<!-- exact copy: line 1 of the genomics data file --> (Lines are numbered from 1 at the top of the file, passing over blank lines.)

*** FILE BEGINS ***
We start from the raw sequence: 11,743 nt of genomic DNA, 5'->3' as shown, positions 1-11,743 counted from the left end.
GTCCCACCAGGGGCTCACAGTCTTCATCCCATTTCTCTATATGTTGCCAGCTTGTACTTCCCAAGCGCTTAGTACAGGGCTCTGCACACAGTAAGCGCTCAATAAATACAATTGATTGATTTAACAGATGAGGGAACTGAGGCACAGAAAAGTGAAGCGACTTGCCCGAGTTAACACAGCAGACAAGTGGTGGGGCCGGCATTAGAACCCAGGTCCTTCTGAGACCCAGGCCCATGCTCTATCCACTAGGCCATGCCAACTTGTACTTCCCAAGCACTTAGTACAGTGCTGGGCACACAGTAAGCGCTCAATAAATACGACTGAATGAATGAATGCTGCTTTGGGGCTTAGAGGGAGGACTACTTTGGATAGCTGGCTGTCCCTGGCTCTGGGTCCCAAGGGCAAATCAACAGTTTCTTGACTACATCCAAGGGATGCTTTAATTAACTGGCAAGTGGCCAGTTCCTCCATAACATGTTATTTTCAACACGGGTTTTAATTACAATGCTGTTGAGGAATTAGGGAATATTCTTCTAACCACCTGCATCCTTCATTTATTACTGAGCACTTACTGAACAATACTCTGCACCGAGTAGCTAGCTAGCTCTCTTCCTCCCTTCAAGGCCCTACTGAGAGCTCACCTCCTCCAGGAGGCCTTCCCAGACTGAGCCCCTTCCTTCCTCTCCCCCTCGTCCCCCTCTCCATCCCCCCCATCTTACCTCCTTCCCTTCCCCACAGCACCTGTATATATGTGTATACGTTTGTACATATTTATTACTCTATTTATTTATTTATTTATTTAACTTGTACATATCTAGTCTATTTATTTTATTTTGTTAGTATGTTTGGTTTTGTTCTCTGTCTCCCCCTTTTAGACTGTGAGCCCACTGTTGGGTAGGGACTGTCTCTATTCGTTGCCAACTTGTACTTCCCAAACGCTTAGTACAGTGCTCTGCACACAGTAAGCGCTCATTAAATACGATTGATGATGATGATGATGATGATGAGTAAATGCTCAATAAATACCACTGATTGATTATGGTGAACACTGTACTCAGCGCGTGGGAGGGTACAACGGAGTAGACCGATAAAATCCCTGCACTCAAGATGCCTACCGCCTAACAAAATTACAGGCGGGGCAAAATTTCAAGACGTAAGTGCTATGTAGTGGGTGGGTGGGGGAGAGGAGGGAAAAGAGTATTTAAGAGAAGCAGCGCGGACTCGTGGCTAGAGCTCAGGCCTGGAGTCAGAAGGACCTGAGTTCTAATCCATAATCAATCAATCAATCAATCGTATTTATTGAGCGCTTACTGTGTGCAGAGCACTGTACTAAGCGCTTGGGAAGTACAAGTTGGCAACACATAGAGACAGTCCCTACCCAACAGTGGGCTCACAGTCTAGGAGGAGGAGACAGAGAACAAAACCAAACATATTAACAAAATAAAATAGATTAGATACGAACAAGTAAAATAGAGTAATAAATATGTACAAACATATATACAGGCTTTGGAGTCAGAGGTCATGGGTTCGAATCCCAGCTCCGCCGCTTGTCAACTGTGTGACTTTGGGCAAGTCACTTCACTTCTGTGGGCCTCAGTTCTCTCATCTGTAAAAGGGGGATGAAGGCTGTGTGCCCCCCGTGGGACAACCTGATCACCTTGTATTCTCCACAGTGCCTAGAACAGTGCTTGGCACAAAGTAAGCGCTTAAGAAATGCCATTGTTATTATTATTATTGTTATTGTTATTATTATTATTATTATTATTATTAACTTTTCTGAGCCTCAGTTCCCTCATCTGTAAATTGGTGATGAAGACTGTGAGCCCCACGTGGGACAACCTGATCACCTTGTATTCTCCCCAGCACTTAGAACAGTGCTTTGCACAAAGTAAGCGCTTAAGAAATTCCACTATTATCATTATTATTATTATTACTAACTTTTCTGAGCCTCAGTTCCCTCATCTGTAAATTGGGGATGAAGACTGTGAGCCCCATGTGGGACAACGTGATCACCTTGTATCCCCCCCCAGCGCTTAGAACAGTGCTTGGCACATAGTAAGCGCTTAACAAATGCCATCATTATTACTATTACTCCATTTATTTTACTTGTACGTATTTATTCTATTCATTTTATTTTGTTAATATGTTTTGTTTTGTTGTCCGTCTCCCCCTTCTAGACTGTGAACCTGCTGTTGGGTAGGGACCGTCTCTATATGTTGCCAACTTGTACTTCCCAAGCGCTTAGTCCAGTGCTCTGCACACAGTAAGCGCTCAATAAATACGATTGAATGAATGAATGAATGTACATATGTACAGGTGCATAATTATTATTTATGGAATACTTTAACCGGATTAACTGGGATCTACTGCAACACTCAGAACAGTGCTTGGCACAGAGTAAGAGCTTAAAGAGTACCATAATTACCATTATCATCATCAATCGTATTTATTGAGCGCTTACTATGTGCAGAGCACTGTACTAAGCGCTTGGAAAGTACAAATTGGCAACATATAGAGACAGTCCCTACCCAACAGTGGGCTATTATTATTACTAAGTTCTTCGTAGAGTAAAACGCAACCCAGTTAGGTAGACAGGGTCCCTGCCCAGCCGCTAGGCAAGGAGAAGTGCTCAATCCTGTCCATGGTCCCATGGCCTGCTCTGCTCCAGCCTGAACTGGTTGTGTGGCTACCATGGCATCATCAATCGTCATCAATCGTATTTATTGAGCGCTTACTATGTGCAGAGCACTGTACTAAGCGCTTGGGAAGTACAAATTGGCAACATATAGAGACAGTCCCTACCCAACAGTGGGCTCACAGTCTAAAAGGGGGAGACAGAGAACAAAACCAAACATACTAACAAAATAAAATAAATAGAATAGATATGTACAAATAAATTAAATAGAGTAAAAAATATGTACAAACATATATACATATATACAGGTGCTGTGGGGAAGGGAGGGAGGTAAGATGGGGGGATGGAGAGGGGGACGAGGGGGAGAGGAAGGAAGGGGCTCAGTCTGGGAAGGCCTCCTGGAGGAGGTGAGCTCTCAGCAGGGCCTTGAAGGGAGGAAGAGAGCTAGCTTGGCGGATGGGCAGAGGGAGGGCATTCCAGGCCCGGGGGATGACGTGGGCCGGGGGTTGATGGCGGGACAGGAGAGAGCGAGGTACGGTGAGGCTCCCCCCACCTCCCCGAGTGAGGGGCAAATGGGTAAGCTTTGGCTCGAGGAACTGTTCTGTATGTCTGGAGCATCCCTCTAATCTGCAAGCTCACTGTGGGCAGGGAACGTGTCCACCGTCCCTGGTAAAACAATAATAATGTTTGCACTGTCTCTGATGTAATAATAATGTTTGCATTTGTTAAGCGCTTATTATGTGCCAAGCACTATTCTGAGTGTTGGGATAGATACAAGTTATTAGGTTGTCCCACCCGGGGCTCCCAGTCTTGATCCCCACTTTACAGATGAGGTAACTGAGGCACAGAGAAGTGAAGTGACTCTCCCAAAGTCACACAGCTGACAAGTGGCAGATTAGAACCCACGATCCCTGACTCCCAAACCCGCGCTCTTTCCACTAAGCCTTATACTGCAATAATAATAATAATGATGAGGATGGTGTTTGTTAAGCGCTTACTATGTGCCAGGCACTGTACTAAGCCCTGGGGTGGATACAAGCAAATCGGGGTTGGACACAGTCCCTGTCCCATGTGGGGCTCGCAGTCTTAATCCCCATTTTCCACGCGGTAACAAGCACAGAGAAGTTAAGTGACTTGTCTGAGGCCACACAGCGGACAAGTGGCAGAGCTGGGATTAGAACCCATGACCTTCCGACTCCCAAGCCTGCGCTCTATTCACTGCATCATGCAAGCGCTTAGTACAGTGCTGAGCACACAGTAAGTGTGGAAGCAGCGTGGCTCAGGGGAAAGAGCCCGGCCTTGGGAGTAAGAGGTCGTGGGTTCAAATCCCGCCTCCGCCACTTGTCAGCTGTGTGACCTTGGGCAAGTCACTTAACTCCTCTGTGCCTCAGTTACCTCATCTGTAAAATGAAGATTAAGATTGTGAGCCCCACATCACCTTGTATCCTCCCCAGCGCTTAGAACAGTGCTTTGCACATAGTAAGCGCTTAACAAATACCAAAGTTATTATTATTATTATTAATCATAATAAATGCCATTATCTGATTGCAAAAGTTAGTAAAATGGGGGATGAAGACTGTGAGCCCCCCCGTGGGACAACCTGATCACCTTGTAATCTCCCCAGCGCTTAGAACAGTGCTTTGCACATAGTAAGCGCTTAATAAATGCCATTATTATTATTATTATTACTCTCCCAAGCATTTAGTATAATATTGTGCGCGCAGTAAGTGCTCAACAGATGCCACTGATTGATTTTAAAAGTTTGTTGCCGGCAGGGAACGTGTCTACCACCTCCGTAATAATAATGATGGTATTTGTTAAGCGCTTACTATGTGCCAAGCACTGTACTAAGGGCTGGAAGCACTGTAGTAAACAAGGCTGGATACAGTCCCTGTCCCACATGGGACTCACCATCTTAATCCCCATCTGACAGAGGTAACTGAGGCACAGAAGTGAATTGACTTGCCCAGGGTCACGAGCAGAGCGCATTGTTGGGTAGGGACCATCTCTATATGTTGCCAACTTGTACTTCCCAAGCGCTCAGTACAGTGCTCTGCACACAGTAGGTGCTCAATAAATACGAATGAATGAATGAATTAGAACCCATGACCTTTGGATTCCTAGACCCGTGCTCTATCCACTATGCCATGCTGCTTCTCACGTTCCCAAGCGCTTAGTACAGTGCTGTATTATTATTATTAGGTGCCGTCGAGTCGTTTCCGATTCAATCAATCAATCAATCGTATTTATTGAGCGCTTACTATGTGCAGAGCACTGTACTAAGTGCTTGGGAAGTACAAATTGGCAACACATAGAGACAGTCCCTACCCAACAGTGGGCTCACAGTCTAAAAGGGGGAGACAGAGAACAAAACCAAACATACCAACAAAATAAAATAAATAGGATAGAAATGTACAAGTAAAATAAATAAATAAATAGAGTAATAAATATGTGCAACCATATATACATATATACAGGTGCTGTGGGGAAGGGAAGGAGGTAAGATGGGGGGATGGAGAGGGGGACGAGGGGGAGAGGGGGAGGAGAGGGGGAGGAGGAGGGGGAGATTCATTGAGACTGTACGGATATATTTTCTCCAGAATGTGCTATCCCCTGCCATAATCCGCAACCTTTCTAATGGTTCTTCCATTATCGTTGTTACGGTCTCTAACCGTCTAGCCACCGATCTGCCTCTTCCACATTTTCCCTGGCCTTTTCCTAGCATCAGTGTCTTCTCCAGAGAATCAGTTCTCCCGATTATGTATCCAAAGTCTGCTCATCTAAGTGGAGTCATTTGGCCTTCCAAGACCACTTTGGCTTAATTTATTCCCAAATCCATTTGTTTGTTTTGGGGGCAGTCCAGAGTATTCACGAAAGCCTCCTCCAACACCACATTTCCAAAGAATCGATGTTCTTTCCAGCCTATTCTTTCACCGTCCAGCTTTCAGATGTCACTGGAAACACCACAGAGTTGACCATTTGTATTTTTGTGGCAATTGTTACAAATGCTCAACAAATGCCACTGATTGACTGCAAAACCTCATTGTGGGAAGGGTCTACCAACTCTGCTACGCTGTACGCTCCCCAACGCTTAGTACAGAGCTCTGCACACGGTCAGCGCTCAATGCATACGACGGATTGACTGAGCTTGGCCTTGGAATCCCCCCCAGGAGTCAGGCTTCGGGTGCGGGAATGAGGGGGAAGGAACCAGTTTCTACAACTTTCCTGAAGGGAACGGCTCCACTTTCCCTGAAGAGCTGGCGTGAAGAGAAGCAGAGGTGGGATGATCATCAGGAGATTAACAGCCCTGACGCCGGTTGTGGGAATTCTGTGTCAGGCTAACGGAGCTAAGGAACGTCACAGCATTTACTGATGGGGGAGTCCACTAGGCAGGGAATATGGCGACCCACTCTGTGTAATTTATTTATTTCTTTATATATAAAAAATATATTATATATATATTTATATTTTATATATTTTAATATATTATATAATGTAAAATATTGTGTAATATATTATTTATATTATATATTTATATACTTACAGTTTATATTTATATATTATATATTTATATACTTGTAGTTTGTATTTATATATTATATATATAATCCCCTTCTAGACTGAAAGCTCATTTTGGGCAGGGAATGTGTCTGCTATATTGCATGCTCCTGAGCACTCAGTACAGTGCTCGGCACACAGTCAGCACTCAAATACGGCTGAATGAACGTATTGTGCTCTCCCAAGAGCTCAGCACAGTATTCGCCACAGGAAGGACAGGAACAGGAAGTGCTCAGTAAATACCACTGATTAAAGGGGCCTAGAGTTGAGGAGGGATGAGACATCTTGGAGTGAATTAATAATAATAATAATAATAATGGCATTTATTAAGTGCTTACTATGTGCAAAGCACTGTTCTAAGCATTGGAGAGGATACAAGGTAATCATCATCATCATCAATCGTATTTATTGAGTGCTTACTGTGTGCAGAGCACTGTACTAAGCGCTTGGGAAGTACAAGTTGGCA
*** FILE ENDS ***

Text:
We start from the raw sequence: 11,743 nt of genomic DNA, 5'->3' as shown, positions 1-11,743 counted from the left end.